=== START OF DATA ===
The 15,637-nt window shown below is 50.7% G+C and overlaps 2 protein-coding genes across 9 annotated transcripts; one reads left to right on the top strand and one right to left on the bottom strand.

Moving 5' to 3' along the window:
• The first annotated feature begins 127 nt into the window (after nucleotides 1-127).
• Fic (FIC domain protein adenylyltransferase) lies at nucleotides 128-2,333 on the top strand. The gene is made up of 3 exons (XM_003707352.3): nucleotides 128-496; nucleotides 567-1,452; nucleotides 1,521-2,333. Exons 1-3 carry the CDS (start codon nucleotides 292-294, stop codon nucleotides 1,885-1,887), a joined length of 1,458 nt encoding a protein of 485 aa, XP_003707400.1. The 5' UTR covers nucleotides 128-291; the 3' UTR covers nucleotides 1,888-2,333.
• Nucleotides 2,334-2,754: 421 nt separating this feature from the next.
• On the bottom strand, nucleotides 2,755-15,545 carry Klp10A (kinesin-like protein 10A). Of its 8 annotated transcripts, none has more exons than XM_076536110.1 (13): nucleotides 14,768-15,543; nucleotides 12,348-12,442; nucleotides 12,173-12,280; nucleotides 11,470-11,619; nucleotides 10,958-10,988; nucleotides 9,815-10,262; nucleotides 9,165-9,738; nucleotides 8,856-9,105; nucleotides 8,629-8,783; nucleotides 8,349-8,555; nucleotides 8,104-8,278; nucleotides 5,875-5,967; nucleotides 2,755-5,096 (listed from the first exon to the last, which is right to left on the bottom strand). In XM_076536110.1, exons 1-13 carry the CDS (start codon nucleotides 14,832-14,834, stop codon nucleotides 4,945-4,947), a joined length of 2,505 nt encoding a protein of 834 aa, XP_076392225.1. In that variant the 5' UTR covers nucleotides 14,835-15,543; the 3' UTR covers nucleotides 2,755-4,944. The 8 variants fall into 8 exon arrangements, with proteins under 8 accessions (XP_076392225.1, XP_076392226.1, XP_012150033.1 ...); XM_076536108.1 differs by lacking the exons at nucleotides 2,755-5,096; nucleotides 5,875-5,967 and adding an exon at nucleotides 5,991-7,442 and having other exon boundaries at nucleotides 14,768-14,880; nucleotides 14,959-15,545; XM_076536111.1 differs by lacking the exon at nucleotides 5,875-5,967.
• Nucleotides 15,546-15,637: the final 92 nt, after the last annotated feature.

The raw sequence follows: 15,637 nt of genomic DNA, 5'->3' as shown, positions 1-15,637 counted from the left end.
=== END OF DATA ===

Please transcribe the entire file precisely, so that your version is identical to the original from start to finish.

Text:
The 15,637-nt window shown below is 50.7% G+C and overlaps 2 protein-coding genes across 9 annotated transcripts; one reads left to right on the top strand and one right to left on the bottom strand.

Moving 5' to 3' along the window:
• The first annotated feature begins 127 nt into the window (after nucleotides 1-127).
• Fic (FIC domain protein adenylyltransferase) lies at nucleotides 128-2,333 on the top strand. The gene is made up of 3 exons (XM_003707352.3): nucleotides 128-496; nucleotides 567-1,452; nucleotides 1,521-2,333. Exons 1-3 carry the CDS (start codon nucleotides 292-294, stop codon nucleotides 1,885-1,887), a joined length of 1,458 nt encoding a protein of 485 aa, XP_003707400.1. The 5' UTR covers nucleotides 128-291; the 3' UTR covers nucleotides 1,888-2,333.
• Nucleotides 2,334-2,754: 421 nt separating this feature from the next.
• On the bottom strand, nucleotides 2,755-15,545 carry Klp10A (kinesin-like protein 10A). Of its 8 annotated transcripts, none has more exons than XM_076536110.1 (13): nucleotides 14,768-15,543; nucleotides 12,348-12,442; nucleotides 12,173-12,280; nucleotides 11,470-11,619; nucleotides 10,958-10,988; nucleotides 9,815-10,262; nucleotides 9,165-9,738; nucleotides 8,856-9,105; nucleotides 8,629-8,783; nucleotides 8,349-8,555; nucleotides 8,104-8,278; nucleotides 5,875-5,967; nucleotides 2,755-5,096 (listed from the first exon to the last, which is right to left on the bottom strand). In XM_076536110.1, exons 1-13 carry the CDS (start codon nucleotides 14,832-14,834, stop codon nucleotides 4,945-4,947), a joined length of 2,505 nt encoding a protein of 834 aa, XP_076392225.1. In that variant the 5' UTR covers nucleotides 14,835-15,543; the 3' UTR covers nucleotides 2,755-4,944. The 8 variants fall into 8 exon arrangements, with proteins under 8 accessions (XP_076392225.1, XP_076392226.1, XP_012150033.1 ...); XM_076536108.1 differs by lacking the exons at nucleotides 2,755-5,096; nucleotides 5,875-5,967 and adding an exon at nucleotides 5,991-7,442 and having other exon boundaries at nucleotides 14,768-14,880; nucleotides 14,959-15,545; XM_076536111.1 differs by lacking the exon at nucleotides 5,875-5,967.
• Nucleotides 15,546-15,637: the final 92 nt, after the last annotated feature.

The raw sequence follows: 15,637 nt of genomic DNA, 5'->3' as shown, positions 1-15,637 counted from the left end.